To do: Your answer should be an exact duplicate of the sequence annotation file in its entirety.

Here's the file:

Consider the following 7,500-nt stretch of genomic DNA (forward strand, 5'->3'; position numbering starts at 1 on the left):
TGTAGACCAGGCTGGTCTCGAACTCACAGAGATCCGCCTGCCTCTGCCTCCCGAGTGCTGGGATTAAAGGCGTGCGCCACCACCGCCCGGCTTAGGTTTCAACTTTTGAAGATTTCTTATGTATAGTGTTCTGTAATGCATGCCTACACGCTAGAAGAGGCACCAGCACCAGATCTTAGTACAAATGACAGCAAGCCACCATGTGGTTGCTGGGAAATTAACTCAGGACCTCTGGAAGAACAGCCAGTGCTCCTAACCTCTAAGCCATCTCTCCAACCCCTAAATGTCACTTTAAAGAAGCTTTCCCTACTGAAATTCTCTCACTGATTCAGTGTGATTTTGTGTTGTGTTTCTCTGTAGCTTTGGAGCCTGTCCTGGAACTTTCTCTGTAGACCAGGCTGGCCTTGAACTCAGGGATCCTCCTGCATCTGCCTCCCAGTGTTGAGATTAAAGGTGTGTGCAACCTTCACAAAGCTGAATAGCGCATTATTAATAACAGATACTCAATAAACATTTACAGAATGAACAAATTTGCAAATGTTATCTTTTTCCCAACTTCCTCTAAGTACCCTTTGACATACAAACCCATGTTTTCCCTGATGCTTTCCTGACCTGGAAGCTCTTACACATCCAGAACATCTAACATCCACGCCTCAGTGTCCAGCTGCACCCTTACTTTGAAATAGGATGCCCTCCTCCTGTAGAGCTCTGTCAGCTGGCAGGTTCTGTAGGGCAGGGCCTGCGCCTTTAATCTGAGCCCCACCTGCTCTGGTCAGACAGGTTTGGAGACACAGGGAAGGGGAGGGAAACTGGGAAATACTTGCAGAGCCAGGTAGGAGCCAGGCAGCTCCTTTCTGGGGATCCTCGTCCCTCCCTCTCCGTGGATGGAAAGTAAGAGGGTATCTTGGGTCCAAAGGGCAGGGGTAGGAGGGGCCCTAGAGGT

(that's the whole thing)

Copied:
Consider the following 7,500-nt stretch of genomic DNA (forward strand, 5'->3'; position numbering starts at 1 on the left):
TGTAGACCAGGCTGGTCTCGAACTCACAGAGATCCGCCTGCCTCTGCCTCCCGAGTGCTGGGATTAAAGGCGTGCGCCACCACCGCCCGGCTTAGGTTTCAACTTTTGAAGATTTCTTATGTATAGTGTTCTGTAATGCATGCCTACACGCTAGAAGAGGCACCAGCACCAGATCTTAGTACAAATGACAGCAAGCCACCATGTGGTTGCTGGGAAATTAACTCAGGACCTCTGGAAGAACAGCCAGTGCTCCTAACCTCTAAGCCATCTCTCCAACCCCTAAATGTCACTTTAAAGAAGCTTTCCCTACTGAAATTCTCTCACTGATTCAGTGTGATTTTGTGTTGTGTTTCTCTGTAGCTTTGGAGCCTGTCCTGGAACTTTCTCTGTAGACCAGGCTGGCCTTGAACTCAGGGATCCTCCTGCATCTGCCTCCCAGTGTTGAGATTAAAGGTGTGTGCAACCTTCACAAAGCTGAATAGCGCATTATTAATAACAGATACTCAATAAACATTTACAGAATGAACAAATTTGCAAATGTTATCTTTTTCCCAACTTCCTCTAAGTACCCTTTGACATACAAACCCATGTTTTCCCTGATGCTTTCCTGACCTGGAAGCTCTTACACATCCAGAACATCTAACATCCACGCCTCAGTGTCCAGCTGCACCCTTACTTTGAAATAGGATGCCCTCCTCCTGTAGAGCTCTGTCAGCTGGCAGGTTCTGTAGGGCAGGGCCTGCGCCTTTAATCTGAGCCCCACCTGCTCTGGTCAGACAGGTTTGGAGACACAGGGAAGGGGAGGGAAACTGGGAAATACTTGCAGAGCCAGGTAGGAGCCAGGCAGCTCCTTTCTGGGGATCCTCGTCCCTCCCTCTCCGTGGATGGAAAGTAAGAGGGTATCTTGGGTCCAAAGGGCAGGGGTAGGAGGGGCCCTAGAGGT